Manhattan’s office availability rate held steady at 17.1 percent in July, matching the record-high set two months ago, as asking rents dipped to their lowest level in years.

The high availability rate was despite the fact that Manhattan’s office leasing volume in July was up 15 percent compared to June, according to Colliers International’s monthly market snapshot.

July’s leasing volume of 2.35 million square feet was well above last year’s monthly average of 1.58 million square feet. But it was still nearly 35 percent below 2019 levels, when the pre-pandemic market averaged 3.58 million square feet per month.

Sublease availability also climbed, reversing the downward trend seen in the prior three months. Net sublet availability in July rose by 360,000 square feet to 21.61 million, the highest amount tracked by Colliers since the start of the pandemic.

July’s sublet inventory is 1.8 times more than the amount seen in March 2020, when inventory sat at 11.9 million square feet.

The average asking rent was $72.72 per square foot, down nearly 8 percent from a year ago and the lowest level since 2017, the report said.

The top two leases for the month were both signed in the Financial District. The law firm Fried, Frank, Harris, Shriver & Jacobson inked a 400,000-square-foot renewal at One New York Plaza, an office tower owned by Brookfield Property Partners, Chinese sovereign fund China Investment Corporation, and AEW Capital Management.

Ranking second was the city government’s 313,000-square-foot renewal at Piedmont Office Realty Trust’s 60 Broad Street.

But the Downtown submarket also set a new record-high for availability at 18.3 percent, with more than 100,000 square feet added to the market at 88 Pine Street and 81,000 square feet at 110 William Street.

“Forgotten borough” no more: Staten Island homes are pricier than ever

Median sales prices eclipsed $600K for the 2nd straight month as inventory remains scant

By Alexandra WhiteNational trends of low interest rates and shrinking inventory has led to record median home prices in Staten Island (iStock)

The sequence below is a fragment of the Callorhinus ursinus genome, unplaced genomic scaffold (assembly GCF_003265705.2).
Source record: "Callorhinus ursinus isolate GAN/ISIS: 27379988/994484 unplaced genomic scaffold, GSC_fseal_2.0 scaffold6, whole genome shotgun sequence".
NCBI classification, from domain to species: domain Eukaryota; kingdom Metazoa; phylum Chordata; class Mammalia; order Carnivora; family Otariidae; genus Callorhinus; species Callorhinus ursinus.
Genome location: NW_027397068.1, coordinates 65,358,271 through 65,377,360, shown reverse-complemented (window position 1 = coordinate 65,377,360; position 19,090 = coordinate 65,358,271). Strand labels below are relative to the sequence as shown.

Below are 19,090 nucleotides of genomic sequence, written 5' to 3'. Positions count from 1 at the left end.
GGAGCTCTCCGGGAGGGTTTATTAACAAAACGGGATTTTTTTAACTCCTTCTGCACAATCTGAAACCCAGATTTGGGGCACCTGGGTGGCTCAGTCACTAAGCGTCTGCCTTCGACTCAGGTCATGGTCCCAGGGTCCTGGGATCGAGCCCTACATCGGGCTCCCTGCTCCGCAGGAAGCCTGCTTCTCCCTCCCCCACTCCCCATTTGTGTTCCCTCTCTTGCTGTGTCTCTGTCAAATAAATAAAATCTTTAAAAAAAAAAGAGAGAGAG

National trends of low interest rates and shrinking inventory has led to record median home prices in Staten Island (iStock)

Homes in Staten Island continue to command record sums.

After reaching an all-time high of $610,000 in May, the median monthly sales price in the borough remained above $600,000 for the second consecutive month in June — a 2.3 percent increase over June 2020, the previous record high, and a nearly 10 percent jump from the same month in 2019, according to data from the National Association of Realtors.

Although the median sales price is not as high as it is in Brooklyn or Queens, the Staten Island Board of Realtors said that eager buyers are making offers well above the asking price and sight unseen, consistent with anecdotal accounts in markets across the country.

Homes spent an average of 82 days on the market in June, a nearly three-year low for the borough, compared to 108 days the month before and 96 days in June 2019. Like in other markets, low mortgage rates and shrinking inventory has led to sharp increases in Staten Island home prices.

After suffering declines in 2020, pending sales and closed sales increased 113 percent and 68 percent year-over-year in June, respectively. But new listings declined by 8 percent over the same period, and inventory tumbled 36 percent.

In a statement, SIBOR CEO Sandy Krueger said numbers indicate “an overheated market that doesn’t clearly identify where things are going in the future” and encouraged both buyers and sellers to take advantage of the uncertainty.

It would take three months to sell all available inventory in Staten Island, the data suggests, compared to more than eight months in June 2020.